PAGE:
But in the case of Vectrix, there were a few things that we really, just frankly, we were excited to hear in how they talked about that customer obsession.

One was usability and time to value.

I guess that's really two points, but with a lot of overlap. Cloudflare's DNA is in serving anyone, in democratizing the tools that previously were only available to the world's largest enterprises, whether that is our really robust free plan or the ways that we take features that have historically kind of been gated on, you got to pick up the phone or you need a contract, let you buy them with a credit card.

And so when Corey and the Vectrix team were describing how much of a focus area it is for them to really serve teams for whom keeping security controls over dozens or hundreds of SaaS applications is just insurmountable because they are a small team.

Like, oh yeah, they are thinking about the customers in the way that we think about customers, companies that have these hard problems to solve and either the best tools were out of reach, or the best tools required really intensive deployment and onboarding.

And so when Corey and the Vectrix team mentioned that, we were just a light bulb moment, like, okay, wow.

There's a lot of shared empathy for how we see, especially in the security world, the space of the customer problem.

And then another thing that I think really beyond just that level of customer obsession, it's, and Jonathan mentioned this, it's curiosity.

We at Cloudflare, I think, wake up every day, kind of all of us almost, somewhat, I know I feel it, kind of awestruck that, oh, wow, we get to build on this network today.

What can we do? And what does that make possible for us?

And when we started to kind of talk to Vectrix more seriously about an acquisition during the due diligence process, they weren't there to just say, yep, here's our technology, here's what it does today.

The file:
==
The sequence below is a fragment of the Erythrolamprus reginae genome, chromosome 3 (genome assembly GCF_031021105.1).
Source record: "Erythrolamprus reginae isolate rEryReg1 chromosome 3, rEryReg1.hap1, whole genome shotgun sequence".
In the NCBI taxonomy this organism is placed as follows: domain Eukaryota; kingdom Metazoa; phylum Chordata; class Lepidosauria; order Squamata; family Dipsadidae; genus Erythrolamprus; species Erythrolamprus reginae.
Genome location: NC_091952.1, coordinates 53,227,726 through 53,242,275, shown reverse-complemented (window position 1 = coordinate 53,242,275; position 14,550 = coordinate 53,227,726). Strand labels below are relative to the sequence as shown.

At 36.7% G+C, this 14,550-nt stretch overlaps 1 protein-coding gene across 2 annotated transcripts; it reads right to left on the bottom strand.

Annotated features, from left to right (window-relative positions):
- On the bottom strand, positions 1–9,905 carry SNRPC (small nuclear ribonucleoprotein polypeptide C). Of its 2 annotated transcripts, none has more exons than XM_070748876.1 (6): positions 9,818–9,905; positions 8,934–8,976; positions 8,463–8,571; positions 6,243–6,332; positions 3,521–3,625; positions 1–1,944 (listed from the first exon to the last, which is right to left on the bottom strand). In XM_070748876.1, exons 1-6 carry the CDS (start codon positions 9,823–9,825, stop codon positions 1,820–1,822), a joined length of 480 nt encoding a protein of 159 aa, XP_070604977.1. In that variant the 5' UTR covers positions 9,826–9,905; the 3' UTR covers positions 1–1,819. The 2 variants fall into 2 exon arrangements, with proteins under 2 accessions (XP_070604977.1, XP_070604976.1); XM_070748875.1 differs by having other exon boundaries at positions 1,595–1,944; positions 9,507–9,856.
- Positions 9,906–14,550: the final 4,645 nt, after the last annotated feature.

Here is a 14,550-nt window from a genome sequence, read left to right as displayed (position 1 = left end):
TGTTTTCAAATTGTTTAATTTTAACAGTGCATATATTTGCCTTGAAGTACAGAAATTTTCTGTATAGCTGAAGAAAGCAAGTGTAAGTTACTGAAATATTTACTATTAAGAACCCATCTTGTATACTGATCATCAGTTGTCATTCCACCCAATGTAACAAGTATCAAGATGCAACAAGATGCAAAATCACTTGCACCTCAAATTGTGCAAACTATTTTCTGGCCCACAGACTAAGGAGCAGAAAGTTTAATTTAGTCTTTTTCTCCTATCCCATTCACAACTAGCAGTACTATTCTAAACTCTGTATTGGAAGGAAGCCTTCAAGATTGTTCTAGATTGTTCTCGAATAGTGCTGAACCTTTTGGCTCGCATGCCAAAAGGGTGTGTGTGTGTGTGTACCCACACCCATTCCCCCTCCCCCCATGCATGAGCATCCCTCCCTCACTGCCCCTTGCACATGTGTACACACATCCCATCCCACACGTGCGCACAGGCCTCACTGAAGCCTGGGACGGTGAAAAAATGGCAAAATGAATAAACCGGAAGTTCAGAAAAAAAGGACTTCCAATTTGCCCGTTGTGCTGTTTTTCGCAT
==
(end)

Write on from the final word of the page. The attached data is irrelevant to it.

Do you want it? They were whiteboarding out kind of ideas that, hey, wow, one plus one equals three if you involve Cloudflare and Vectrix.

So really this idea of how do we, and they just exemplified this, how do we be curious about why joining these two organizations creates something that's, you know, some is greater than the part, something that's even better for the customer experience, as opposed to just a, hey, this is our Lego brick, do you want it?

It was, look at all the things that we could build together that are possible by being part of the same organization.

So those things, I remember both the conversation that was on Zoom when Corey was talking about their customer obsession, and then I remember being in a conference room in San Francisco, which is something I have not gotten to do a lot during the due diligence process, and kind of watching them talk about some of the ideas of what could be built next post-acquisition and thinking, okay, yeah, this team's fantastic.

These are people I want to work with. Hey, I'm sure all of us actually probably felt that way.

I remember very distinctly the meeting in San Francisco, and I had to join remotely when everyone started whiteboarding.

I remember leaning in as closely as possible to my screen to be able to see what was on the whiteboard.

I caught maybe some of it, and then I also asked someone in the room to take a picture, but it was just, when those sort of moments happen, you just, it feels great.

It feels like you're already working together as one small team, right? Yeah.

Well, so that, it's in general, I remember the early parts of our conversations with Corey and his team, it just felt like there was a very natural fit as just a team that we'd want to work with, as Sam mentioned, and a team with a product that was just sort of a perfect fit for Toppler.

So in terms of an M&A process from there, this is where the, maybe some of the more boring parts of the process starts, and it's the sort of due diligence and all the deal execution, all that stuff.

And I sort of think of this as, for anyone that's maybe bought a house, right?

If you go through, you see the house for the first time and you're like, this is the right fit for us, the right size, the right architecture, the right style, the right location.

But before you actually acquire or buy a house, you'd want to know, is the plumbing working?

Are there leaks in the roof? And really just understand the foundation and what you're getting, right?

And so what that ends up meaning in an M&A process is a lot of document requests, and for Corey and his team, uploading a ton of stuff.

So I guess actually, Corey, for you, what was that experience like?

I know it can be pretty overwhelming sometimes, but how did you sort of manage through that and make sure you're delivering the right information and doing that while also still balancing building and running a business?

Yeah, it was a very fun time, is probably how I'll phrase it. We're only given 24 hours a day, and we were using most of those already.

And so it was, okay, how do we do this?

As a founder, I think how you do that is you need a good system.

You need to be very organized. It wasn't like we didn't have things or needed to go find them.

It was, okay, we're going to take A and share it, we're going to take B and share it.

While you're able to do that, you still need to be thinking about your customers, right?